Open Competition

How We Can Change the Rules: Open Competition

Competition is opened up within the Democratic and Republican parties. And independents are able to compete on a level playing field.


End Extreme Partisan Gerrymandering

When partisan state legislators redraw the congressional maps every 10 years, the bias can be so extreme as to “effectively nullify democracy.” An independent study found that Republicans won as many as 22 additional U.S. House seats over what would have been expected in 2016 based on the average vote share in congressional districts across the country.

During the midterms, four more states join Ohio in passing anti-Gerrymandering legislation. Scorecard: 5 for 5

A simple change with a big impact

Vote for who you support, not who you oppose — without “vote splitting”


Fosters a grassroots focus, not a big money focus.


Requires 51%+ support


Discourages negative campaigning

Institute Ranked Voting at the State & Federal Levels focuses on the adoption of Ranked Choice Voting (RCV). Since 2013, 15 cities have passed ranked choice voting. Research confirms that the process promotes majority support and reduces negative campaigning. Maine successfully used RCV at the statewide level in June 2018 and adopted it for future elections.

Adopt the “Top-Four” System

Research from results in California and Washington has found that the best outcomes come (A) Replacing party primaries with a blanket preliminary election and (B) advancing the “Top-Four” to a general election.

This approach preserves the successes from the “Top-Two” primary system while eliminating some negative side effects. The Top-Two system, when combined with non-partisan redistricting, has been credited for higher voter turnout, more competitive elections, more bipartisan legislation and high approval rating from state legislatures.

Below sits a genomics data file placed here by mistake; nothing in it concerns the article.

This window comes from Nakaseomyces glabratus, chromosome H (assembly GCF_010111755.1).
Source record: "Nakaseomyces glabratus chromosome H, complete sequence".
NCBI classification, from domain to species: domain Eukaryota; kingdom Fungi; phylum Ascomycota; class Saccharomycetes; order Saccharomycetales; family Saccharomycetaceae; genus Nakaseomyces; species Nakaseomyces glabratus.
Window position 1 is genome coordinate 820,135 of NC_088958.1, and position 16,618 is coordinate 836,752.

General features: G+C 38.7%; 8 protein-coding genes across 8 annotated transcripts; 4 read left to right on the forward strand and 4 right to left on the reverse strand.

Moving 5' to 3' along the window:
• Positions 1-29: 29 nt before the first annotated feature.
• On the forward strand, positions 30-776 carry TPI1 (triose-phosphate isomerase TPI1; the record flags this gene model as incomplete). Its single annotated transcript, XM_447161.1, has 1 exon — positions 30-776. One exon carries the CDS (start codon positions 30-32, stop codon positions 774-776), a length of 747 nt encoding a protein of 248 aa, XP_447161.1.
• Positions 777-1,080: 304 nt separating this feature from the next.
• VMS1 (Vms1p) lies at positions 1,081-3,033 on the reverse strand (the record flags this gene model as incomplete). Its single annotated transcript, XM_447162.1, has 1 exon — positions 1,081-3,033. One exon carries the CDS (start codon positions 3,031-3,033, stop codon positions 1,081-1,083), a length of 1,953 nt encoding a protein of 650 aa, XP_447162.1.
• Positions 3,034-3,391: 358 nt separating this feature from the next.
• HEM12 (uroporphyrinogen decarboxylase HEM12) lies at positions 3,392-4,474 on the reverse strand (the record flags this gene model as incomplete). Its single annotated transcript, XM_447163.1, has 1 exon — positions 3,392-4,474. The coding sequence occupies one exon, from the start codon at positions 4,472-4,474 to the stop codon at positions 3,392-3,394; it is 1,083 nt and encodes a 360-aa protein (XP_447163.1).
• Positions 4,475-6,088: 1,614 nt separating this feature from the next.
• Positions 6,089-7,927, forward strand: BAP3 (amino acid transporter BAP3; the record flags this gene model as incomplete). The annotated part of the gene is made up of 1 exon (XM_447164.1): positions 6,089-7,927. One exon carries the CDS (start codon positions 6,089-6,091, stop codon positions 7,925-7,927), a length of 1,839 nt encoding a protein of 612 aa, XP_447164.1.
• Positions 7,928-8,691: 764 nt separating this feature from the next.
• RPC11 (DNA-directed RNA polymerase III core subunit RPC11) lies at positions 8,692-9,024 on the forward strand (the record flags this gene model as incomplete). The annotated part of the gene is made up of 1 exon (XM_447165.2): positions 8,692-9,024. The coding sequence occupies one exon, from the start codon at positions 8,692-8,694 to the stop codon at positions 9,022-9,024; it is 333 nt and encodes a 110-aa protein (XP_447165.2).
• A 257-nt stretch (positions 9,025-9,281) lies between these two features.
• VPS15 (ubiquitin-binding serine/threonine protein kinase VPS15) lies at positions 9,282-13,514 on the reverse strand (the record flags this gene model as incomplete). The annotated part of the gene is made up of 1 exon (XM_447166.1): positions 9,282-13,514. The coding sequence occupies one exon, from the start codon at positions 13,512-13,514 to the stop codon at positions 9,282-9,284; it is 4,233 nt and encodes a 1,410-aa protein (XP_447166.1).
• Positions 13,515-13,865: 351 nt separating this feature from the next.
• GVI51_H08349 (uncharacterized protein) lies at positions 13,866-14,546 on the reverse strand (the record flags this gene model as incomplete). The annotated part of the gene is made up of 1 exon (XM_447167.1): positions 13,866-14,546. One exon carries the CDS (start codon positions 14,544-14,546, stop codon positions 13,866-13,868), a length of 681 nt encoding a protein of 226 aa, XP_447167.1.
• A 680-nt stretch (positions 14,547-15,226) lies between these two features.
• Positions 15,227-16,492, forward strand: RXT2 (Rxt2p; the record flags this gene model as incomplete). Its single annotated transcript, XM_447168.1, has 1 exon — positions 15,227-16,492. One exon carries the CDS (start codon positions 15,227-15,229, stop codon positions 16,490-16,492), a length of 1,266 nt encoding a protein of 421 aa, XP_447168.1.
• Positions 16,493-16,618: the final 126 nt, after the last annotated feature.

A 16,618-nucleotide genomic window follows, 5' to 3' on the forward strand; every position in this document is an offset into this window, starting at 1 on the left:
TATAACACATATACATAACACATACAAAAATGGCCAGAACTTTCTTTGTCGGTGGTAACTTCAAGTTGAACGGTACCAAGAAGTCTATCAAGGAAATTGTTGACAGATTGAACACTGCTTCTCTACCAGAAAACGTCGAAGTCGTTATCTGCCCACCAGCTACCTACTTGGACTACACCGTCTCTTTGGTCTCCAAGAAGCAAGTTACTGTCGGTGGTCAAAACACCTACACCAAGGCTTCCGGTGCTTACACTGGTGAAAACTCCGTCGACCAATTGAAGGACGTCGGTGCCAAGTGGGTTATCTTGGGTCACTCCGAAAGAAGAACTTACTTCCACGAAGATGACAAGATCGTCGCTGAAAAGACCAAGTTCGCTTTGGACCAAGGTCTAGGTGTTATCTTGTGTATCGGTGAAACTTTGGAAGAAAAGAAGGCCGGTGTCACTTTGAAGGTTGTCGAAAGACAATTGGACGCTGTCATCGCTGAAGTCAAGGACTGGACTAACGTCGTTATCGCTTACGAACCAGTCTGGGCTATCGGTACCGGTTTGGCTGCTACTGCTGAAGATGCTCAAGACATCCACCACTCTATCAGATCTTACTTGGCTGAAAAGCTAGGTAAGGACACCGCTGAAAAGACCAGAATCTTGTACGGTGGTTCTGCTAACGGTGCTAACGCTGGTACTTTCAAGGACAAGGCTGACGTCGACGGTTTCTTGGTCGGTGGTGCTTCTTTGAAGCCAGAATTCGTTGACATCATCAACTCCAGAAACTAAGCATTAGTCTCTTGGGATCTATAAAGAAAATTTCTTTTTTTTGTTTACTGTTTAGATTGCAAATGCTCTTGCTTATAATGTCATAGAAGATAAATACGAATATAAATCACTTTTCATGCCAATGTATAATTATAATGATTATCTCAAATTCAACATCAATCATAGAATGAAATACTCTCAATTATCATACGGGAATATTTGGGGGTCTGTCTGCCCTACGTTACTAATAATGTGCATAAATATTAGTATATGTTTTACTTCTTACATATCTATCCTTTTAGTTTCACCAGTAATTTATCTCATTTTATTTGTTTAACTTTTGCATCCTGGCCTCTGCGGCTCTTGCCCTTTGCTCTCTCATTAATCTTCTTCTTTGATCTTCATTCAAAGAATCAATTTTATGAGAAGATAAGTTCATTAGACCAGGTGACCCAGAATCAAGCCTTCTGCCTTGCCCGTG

By advancing four candidates to the general election using a Ranked Choice Voting process, voters are offered an expanded choice of Republican, Democratic and Independent candidates.


Open Presidential Debates to a Third-Party Candidate is devoted entirely to changing the rule for presidential debate access. There is ample evidence that the current 15 percent polling hurdle is designed to exclude qualified third-party candidates. The effort by was unsuccessful in opening up the 2016 presidential debates, but remains in litigation with the Federal Election Commission. If successful, it would create a viable national platform for an independent third-party candidate.

No Third-Party candidate has been able to meet the impossible debate requirements since televised debates began in 1960.

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